History of the CBN
G. D. Paton Report
The period 1892 - 1952, there was an enquiry by the then colonial administration to investigate banking practice in Nigeria. The G. D. Paton Report which emanated from the enquiry was the basis for the first Banking Ordinance of 1952. The ordinance was designed to ensure orderly commercial banking and to prevent the establishment of unviable banks. A draft legislation for the establishment of Central Bank of Nigeria was presented to the House of Representatives in March, 1958. The Act was fully implemented on 1 July, 1959 when the Central Bank of Nigeria came into full operations.
Central Bank Act, 1958
The Central Bank Act, 1958 (as amended) and the Banking Decree 1969 (as amended) constituted the legal framework within which the CBN operates and regulates banks. The wide range of economic liberalization and deregulation measures following the adoption, in 1986, of a Structural Adjustment Programme (SAP) resulted in the emergence of more banks and other financial intermediaries. The Banks and Other Financial Institutions (BOFI) Decrees 24 and 25 of 1991, which repealed the Banking Decree 1969 and all its amendments, were, therefore, enacted to strengthen and extend the powers of CBN to cover the new institutions in order to enhance the effectiveness of monetary policy, regulation and supervision of banks as well as non-banking financial institutions. Unfortunately in 1997, the Federal Government of Nigeria enacted the CBN (Amendment Decree No. 3 and BOFI (Amended)] Decree No. 4 in 1997 to remove completely the limited autonomy which the Bank enjoyed since 1991.
The 1997 amendments
The 1997 amendments brought the CBN back under the supervision of the Ministry of Finance. The Decree made CBN directly responsible to the Minister of Finance with respect to the supervision and control of bank and other financial institutions, while extending the supervisory role of the bank to other specialised Banks and Financial Institutions. The amendment placed enormous powers on the Ministry of Finance while leaving the CBN with a subjugated role in the monitoring of the financial institutions with little room for the Bank to exercise discretionary powers.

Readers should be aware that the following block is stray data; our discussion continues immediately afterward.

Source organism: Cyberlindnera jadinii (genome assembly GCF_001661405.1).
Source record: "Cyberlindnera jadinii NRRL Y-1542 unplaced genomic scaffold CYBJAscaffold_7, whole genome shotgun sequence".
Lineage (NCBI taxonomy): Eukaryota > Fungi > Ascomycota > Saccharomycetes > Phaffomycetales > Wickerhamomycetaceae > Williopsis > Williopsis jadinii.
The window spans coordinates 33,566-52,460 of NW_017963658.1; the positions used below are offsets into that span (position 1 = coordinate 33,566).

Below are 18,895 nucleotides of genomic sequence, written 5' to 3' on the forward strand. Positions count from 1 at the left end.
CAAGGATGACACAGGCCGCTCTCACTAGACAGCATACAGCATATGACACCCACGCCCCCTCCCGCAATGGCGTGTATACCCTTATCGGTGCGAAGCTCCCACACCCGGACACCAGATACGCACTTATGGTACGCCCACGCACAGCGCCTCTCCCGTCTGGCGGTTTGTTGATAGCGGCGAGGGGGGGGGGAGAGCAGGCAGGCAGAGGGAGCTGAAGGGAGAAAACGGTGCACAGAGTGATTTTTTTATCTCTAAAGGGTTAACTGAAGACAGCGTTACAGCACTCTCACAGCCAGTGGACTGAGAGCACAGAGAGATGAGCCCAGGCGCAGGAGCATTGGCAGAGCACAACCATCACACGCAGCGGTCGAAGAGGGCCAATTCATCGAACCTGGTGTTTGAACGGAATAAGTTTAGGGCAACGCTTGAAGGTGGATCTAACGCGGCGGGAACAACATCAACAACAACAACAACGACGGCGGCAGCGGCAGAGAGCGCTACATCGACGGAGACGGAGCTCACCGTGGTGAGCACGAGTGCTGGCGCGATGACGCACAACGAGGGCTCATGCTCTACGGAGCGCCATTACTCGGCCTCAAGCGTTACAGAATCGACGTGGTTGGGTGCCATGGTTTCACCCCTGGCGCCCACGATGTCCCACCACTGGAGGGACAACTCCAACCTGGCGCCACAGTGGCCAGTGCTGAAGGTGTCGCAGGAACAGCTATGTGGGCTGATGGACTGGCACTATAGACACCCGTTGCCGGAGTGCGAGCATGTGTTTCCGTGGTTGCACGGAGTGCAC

The 1998 amendments
The CBN (Amendment) Decree No. 37 of 1998 which repealed the CBN (Amended) Decree No. 3 of 1997. The Decree provided a measure of operational autonomy for the CBN to carry out its traditional functions and enhances its versatility.
The CBN Act, 2007
The current legal framework within which the CBN operates is the CBN Act of 2007 which repealed the CBN Act of 1991 and all its amendments. The Act provides that the CBN shall be a fully autonomous body in the discharge of its functions under the Act and the Banks and Other Financial Institutions Act with the objective of promoting stability and continuity in economic management. In line with this, the Act widened the objects of the CBN to include ensuring monetary and price stability as well as rendering economic advice to the Federal Government.
The BOFI (Amendment) Decree, 1998
Furthermore, the regulatory powers of the CBN were strengthened by the Banks and other Financial Institutions (Amendment) Decree No. 38 of 1998 which repealed BOFI (Amendments) Decree No. 4 of 1997. Through the amendments, the CBN may vary or revoke any condition subject to which a license was granted or may impose fresh or additional condition to the granting of a license to transact banking business in the country.
By the Decree, the CBN's powers on banks, specifically those relating to withdrawal of licenses of distressed banks and appointment of liquidators of these banks, including the NDIC was restored.
The 1999 amendment
The BOFI (Amendment) Decree No. 40 of 1999 makes the provisions relating to failing banks applicable to other financial institution. It also empowers the Governor of the CBN to remove any manager or officer of a failing bank or other financial institution.
The Money and Capital markets
The CBN has also taken responsibility for nurturing the money and capital markets. In furtherance of this, the CBN introduced treasury bills in 1960, treasury certificate in 1968, and facilitated the establishment of Lagos Stock Exchange in 1961 and the capital issue committee now known as the Securities & Exchange Committee in the early 1970s.